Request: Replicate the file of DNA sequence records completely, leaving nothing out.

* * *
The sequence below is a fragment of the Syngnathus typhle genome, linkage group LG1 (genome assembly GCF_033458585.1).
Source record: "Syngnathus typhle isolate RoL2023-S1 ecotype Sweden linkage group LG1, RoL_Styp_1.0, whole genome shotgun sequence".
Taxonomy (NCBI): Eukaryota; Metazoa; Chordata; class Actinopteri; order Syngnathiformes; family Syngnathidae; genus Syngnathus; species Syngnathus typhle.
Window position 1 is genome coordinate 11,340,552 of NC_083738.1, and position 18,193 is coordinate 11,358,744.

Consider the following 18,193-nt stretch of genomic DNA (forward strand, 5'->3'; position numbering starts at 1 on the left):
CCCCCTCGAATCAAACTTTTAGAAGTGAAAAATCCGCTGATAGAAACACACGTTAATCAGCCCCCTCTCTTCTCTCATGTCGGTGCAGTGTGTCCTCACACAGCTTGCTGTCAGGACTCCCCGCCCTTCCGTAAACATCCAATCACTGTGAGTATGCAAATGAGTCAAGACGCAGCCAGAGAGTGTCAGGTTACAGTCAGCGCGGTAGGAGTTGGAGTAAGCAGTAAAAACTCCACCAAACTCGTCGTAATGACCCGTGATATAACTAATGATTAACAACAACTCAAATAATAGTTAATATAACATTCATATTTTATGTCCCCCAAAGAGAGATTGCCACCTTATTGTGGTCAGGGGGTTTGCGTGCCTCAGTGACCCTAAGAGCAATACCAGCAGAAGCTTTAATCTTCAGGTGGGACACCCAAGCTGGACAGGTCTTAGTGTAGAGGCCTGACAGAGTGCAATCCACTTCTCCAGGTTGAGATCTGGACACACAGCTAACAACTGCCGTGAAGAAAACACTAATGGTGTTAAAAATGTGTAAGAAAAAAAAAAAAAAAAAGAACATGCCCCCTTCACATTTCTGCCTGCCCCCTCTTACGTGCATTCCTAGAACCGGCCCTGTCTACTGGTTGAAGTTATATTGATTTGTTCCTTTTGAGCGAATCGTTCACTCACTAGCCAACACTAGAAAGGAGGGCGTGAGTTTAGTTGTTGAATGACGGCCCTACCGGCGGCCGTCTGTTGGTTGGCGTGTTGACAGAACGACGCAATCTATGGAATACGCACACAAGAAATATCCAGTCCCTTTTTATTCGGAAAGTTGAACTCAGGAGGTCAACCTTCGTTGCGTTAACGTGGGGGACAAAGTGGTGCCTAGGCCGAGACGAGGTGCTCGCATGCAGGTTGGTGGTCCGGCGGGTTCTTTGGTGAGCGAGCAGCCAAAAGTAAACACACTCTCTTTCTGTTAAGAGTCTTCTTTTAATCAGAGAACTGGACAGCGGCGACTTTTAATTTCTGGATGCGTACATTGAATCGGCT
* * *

The sequence below is a fragment of the Syngnathus typhle genome, linkage group LG1 (genome assembly GCF_033458585.1).
Source record: "Syngnathus typhle isolate RoL2023-S1 ecotype Sweden linkage group LG1, RoL_Styp_1.0, whole genome shotgun sequence".
Taxonomy (NCBI): Eukaryota; Metazoa; Chordata; class Actinopteri; order Syngnathiformes; family Syngnathidae; genus Syngnathus; species Syngnathus typhle.
Window position 1 is genome coordinate 11,340,552 of NC_083738.1, and position 18,193 is coordinate 11,358,744.

Consider the following 18,193-nt stretch of genomic DNA (forward strand, 5'->3'; position numbering starts at 1 on the left):
CCCCCTCGAATCAAACTTTTAGAAGTGAAAAATCCGCTGATAGAAACACACGTTAATCAGCCCCCTCTCTTCTCTCATGTCGGTGCAGTGTGTCCTCACACAGCTTGCTGTCAGGACTCCCCGCCCTTCCGTAAACATCCAATCACTGTGAGTATGCAAATGAGTCAAGACGCAGCCAGAGAGTGTCAGGTTACAGTCAGCGCGGTAGGAGTTGGAGTAAGCAGTAAAAACTCCACCAAACTCGTCGTAATGACCCGTGATATAACTAATGATTAACAACAACTCAAATAATAGTTAATATAACATTCATATTTTATGTCCCCCAAAGAGAGATTGCCACCTTATTGTGGTCAGGGGGTTTGCGTGCCTCAGTGACCCTAAGAGCAATACCAGCAGAAGCTTTAATCTTCAGGTGGGACACCCAAGCTGGACAGGTCTTAGTGTAGAGGCCTGACAGAGTGCAATCCACTTCTCCAGGTTGAGATCTGGACACACAGCTAACAACTGCCGTGAAGAAAACACTAATGGTGTTAAAAATGTGTAAGAAAAAAAAAAAAAAAAAGAACATGCCCCCTTCACATTTCTGCCTGCCCCCTCTTACGTGCATTCCTAGAACCGGCCCTGTCTACTGGTTGAAGTTATATTGATTTGTTCCTTTTGAGCGAATCGTTCACTCACTAGCCAACACTAGAAAGGAGGGCGTGAGTTTAGTTGTTGAATGACGGCCCTACCGGCGGCCGTCTGTTGGTTGGCGTGTTGACAGAACGACGCAATCTATGGAATACGCACACAAGAAATATCCAGTCCCTTTTTATTCGGAAAGTTGAACTCAGGAGGTCAACCTTCGTTGCGTTAACGTGGGGGACAAAGTGGTGCCTAGGCCGAGACGAGGTGCTCGCATGCAGGTTGGTGGTCCGGCGGGTTCTTTGGTGAGCGAGCAGCCAAAAGTAAACACACTCTCTTTCTGTTAAGAGTCTTCTTTTAATCAGAGAACTGGACAGCGGCGACTTTTAATTTCTGGATGCGTACATTGAATCGGCT